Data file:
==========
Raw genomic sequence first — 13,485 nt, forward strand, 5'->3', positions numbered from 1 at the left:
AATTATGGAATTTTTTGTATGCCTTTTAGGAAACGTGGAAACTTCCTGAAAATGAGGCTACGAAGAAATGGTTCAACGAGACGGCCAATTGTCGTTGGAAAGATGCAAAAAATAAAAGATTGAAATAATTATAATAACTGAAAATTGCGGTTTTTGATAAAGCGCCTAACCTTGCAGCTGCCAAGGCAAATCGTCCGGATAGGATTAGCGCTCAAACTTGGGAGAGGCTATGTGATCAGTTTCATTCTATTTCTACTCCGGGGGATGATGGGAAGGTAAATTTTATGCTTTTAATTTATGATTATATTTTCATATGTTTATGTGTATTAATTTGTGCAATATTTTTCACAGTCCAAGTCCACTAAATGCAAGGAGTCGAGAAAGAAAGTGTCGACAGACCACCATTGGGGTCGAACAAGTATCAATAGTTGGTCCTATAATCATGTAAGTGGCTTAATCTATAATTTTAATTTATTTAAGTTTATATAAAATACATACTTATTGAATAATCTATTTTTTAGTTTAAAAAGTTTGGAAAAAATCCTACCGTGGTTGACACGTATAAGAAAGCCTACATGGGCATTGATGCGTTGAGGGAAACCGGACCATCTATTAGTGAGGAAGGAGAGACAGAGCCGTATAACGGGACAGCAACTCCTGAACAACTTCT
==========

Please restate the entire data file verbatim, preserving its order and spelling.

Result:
Raw genomic sequence first — 13,485 nt, forward strand, 5'->3', positions numbered from 1 at the left:
AATTATGGAATTTTTTGTATGCCTTTTAGGAAACGTGGAAACTTCCTGAAAATGAGGCTACGAAGAAATGGTTCAACGAGACGGCCAATTGTCGTTGGAAAGATGCAAAAAATAAAAGATTGAAATAATTATAATAACTGAAAATTGCGGTTTTTGATAAAGCGCCTAACCTTGCAGCTGCCAAGGCAAATCGTCCGGATAGGATTAGCGCTCAAACTTGGGAGAGGCTATGTGATCAGTTTCATTCTATTTCTACTCCGGGGGATGATGGGAAGGTAAATTTTATGCTTTTAATTTATGATTATATTTTCATATGTTTATGTGTATTAATTTGTGCAATATTTTTCACAGTCCAAGTCCACTAAATGCAAGGAGTCGAGAAAGAAAGTGTCGACAGACCACCATTGGGGTCGAACAAGTATCAATAGTTGGTCCTATAATCATGTAAGTGGCTTAATCTATAATTTTAATTTATTTAAGTTTATATAAAATACATACTTATTGAATAATCTATTTTTTAGTTTAAAAAGTTTGGAAAAAATCCTACCGTGGTTGACACGTATAAGAAAGCCTACATGGGCATTGATGCGTTGAGGGAAACCGGACCATCTATTAGTGAGGAAGGAGAGACAGAGCCGTATAACGGGACAGCAACTCCTGAACAACTTCT